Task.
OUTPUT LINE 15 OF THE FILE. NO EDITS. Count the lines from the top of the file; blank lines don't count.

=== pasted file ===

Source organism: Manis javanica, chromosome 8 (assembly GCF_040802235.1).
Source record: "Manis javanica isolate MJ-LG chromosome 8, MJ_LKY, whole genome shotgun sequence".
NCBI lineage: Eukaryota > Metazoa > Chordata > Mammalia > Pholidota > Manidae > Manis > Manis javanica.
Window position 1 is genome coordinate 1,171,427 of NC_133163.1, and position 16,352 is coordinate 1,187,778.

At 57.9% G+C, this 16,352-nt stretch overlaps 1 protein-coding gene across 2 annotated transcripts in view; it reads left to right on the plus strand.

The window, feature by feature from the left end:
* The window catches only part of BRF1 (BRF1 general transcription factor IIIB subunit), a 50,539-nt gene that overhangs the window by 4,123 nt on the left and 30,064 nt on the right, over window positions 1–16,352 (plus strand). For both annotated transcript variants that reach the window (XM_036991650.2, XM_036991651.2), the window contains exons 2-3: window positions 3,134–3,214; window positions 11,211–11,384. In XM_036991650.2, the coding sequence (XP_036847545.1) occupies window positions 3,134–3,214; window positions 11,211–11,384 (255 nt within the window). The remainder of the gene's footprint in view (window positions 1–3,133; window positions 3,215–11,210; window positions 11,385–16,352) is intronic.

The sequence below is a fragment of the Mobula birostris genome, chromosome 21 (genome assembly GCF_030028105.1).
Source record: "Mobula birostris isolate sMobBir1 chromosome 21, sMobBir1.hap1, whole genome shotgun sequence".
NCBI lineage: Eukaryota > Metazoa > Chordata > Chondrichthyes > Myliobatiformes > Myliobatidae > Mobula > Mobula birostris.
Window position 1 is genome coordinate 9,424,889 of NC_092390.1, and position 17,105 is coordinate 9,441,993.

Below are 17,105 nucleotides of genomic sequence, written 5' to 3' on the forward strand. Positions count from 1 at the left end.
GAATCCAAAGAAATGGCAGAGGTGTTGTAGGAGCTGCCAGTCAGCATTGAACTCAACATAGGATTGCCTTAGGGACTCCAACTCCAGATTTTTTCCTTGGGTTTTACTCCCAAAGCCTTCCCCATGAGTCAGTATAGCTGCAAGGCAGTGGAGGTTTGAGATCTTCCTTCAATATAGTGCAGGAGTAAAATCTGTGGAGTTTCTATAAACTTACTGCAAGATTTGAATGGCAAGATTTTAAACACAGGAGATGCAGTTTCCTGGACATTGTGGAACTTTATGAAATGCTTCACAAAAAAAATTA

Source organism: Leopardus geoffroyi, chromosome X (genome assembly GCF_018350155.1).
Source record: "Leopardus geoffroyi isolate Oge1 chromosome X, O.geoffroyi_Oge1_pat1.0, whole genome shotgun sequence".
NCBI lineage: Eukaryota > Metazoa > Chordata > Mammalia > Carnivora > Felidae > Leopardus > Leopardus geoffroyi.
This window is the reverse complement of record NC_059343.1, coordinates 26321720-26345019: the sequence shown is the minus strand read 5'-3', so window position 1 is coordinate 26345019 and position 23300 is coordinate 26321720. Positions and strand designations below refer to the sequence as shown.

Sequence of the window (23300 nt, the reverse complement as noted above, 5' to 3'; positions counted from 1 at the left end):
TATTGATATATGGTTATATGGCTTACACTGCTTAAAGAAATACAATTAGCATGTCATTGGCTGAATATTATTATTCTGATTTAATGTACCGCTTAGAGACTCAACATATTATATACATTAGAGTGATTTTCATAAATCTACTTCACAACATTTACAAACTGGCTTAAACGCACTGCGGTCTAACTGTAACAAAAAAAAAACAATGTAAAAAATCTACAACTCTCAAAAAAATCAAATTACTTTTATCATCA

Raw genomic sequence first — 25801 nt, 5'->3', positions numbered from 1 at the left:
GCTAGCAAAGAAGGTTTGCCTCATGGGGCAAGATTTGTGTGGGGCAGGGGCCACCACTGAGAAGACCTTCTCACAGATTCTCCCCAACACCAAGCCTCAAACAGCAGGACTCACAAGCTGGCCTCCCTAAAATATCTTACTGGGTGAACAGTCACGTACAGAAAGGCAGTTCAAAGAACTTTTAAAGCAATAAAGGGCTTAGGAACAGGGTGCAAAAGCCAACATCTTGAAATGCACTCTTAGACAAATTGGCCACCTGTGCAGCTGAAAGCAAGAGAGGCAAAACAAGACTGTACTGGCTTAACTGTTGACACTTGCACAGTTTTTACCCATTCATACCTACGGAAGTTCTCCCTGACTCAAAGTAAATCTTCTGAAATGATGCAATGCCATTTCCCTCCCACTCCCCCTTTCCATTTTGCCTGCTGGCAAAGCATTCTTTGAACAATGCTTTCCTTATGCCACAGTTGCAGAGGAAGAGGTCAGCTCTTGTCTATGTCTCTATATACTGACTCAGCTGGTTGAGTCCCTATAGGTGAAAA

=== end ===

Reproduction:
Source record: "Leopardus geoffroyi isolate Oge1 chromosome X, O.geoffroyi_Oge1_pat1.0, whole genome shotgun sequence".